Oh yes I am that crazy and thought it was TOTALLY appropriate to have my mother fly in Sunday morning and out that evening just to see the dress.  After some serious convincing my mother agreed to fly in for the day.  We found a “reasonably” priced ticket and the next day she arrived bright and early to do some dress shopping.  Smartly, she requested that we go to at least one other store so she could have other dresses to compare THE dress too.

We began at Hannelore’s and I tried on two dresses for her.  The first and the immediate favorite at that store looked like this:

Anne Barge, Style 612

The second, which I had liked the first time, but not loved got cut almost immediately. We quickly realized in pictures you couldn’t see the beautiful lace in the boddus.  It just didn’t “pop” to us.  Here’s the second dress:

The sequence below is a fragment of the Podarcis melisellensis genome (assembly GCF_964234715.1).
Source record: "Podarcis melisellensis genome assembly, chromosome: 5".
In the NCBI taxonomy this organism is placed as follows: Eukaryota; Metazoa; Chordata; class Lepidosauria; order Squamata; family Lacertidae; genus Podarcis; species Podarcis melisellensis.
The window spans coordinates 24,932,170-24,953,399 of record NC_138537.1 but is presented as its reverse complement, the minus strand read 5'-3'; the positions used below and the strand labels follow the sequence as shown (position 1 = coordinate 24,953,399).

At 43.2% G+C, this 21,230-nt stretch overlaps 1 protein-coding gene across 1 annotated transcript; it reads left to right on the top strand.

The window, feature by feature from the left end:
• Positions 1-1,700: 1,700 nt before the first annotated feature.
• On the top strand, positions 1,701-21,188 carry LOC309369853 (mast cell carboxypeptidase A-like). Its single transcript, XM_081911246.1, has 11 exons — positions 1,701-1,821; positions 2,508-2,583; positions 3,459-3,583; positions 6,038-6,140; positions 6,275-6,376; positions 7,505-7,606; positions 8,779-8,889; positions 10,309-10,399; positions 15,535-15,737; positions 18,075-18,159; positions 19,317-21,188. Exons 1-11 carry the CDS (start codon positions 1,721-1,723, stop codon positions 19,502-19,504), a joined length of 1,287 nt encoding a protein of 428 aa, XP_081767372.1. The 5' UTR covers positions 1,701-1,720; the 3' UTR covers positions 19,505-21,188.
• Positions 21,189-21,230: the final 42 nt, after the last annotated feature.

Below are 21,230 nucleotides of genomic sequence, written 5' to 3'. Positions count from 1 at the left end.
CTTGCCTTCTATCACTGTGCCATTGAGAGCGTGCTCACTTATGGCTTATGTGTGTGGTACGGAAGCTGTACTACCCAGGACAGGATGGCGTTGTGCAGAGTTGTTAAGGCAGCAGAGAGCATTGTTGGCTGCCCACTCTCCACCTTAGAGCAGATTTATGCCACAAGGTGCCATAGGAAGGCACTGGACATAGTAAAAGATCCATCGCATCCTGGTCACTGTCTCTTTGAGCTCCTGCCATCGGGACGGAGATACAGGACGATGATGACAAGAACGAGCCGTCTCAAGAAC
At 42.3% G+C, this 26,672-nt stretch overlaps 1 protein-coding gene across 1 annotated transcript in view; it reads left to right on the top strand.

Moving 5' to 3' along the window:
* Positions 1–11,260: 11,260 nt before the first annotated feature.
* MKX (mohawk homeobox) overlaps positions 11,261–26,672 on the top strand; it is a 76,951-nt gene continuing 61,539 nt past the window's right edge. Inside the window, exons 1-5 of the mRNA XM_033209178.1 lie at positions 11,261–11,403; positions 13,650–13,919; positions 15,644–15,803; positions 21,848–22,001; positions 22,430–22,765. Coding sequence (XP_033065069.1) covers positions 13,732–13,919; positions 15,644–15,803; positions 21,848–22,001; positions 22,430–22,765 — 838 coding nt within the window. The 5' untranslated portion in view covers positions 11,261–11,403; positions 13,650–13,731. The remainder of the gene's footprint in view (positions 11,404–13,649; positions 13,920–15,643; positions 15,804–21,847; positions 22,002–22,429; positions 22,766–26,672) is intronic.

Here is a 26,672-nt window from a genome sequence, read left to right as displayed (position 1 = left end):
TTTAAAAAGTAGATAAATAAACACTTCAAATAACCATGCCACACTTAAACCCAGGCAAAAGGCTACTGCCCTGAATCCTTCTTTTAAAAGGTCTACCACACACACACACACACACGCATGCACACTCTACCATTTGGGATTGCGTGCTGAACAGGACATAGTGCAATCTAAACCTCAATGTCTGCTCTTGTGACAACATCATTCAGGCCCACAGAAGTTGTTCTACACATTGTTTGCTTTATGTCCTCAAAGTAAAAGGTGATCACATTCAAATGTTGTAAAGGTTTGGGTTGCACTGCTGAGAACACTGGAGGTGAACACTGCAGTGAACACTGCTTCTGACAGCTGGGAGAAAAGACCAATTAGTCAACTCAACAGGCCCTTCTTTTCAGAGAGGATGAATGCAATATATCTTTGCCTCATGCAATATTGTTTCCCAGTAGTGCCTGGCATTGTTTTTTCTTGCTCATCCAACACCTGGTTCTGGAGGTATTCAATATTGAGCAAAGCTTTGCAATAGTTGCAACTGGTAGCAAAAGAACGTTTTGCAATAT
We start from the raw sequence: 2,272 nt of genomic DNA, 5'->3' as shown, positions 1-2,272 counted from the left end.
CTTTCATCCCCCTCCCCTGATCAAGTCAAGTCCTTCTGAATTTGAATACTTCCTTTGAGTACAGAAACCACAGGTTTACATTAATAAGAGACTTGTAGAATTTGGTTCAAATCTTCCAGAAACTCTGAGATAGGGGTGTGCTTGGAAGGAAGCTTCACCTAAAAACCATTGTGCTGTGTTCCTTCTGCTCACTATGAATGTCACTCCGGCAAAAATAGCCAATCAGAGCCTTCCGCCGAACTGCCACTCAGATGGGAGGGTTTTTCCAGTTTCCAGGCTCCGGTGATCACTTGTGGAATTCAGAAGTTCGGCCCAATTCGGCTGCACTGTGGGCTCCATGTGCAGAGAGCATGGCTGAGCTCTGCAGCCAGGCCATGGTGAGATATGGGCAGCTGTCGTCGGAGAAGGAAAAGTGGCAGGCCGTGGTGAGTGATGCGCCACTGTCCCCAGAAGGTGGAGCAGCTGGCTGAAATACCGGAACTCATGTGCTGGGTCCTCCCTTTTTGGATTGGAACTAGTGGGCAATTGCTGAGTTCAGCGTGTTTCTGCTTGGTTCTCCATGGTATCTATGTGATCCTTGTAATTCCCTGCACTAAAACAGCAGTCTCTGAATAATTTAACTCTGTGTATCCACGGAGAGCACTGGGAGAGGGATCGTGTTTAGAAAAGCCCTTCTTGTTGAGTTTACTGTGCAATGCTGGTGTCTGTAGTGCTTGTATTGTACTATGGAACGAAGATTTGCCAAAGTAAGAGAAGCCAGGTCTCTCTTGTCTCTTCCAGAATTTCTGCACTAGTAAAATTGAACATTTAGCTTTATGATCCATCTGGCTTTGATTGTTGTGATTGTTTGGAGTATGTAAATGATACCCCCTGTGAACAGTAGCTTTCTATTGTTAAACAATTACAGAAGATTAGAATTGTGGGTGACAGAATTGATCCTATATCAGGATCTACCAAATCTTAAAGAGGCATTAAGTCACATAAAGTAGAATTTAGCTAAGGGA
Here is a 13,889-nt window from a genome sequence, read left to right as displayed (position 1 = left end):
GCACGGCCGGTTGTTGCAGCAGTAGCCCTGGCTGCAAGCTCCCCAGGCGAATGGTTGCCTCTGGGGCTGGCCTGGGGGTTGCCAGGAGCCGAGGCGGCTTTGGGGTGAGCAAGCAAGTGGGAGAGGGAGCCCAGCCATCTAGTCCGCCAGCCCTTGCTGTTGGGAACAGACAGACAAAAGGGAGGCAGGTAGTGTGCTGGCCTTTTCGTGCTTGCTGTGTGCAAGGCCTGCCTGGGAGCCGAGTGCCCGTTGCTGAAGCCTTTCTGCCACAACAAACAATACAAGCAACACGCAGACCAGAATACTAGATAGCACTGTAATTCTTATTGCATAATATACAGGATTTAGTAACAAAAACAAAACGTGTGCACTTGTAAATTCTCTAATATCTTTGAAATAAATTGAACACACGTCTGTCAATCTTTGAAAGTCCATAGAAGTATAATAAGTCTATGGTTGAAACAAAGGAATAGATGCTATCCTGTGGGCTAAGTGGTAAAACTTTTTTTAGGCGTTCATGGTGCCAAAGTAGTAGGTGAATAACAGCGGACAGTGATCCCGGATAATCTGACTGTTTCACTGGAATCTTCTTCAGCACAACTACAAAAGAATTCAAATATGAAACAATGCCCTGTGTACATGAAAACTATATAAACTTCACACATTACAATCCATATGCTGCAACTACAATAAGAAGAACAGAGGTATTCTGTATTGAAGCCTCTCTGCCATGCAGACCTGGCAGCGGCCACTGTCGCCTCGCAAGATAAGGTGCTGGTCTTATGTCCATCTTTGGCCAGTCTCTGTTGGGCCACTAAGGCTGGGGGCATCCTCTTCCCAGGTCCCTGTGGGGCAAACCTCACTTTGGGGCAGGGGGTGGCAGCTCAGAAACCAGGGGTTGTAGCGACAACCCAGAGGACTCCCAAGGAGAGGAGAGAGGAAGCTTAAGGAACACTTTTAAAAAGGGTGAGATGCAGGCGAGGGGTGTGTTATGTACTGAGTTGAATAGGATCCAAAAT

Romona Keveza Legends 804 – Look at my sister in the background … how bored does she look. hahahahaha. It was because she knew it wasn’t the right dress!

After taking my measurements for the first dress and pretty much talking myself out of the dress my mother had initially flown in to see we headed to Love Couture.

They already had “the” dress as well as one other I had been considering ready for us.  I slipped into the dress and was grinning ear to ear.  As my sister had predicted while we were in Hannelore the Stephen Yearik dress was a better match for the look I was going for.  Here we are trying on the dress at the store:

Stephen Yearick

Two days later the buyers remorse kicked into high gear. I started pulling up the two dresses and comparing/contrasting them. My sister, the MOH, kept telling me I was crazy for doubting my initial decision. I waffled back and forth for the next few months. I started checking out second hand versions of the Anne Barge dress and seeing if I could afford (heck no!!) the second dress I liked as well.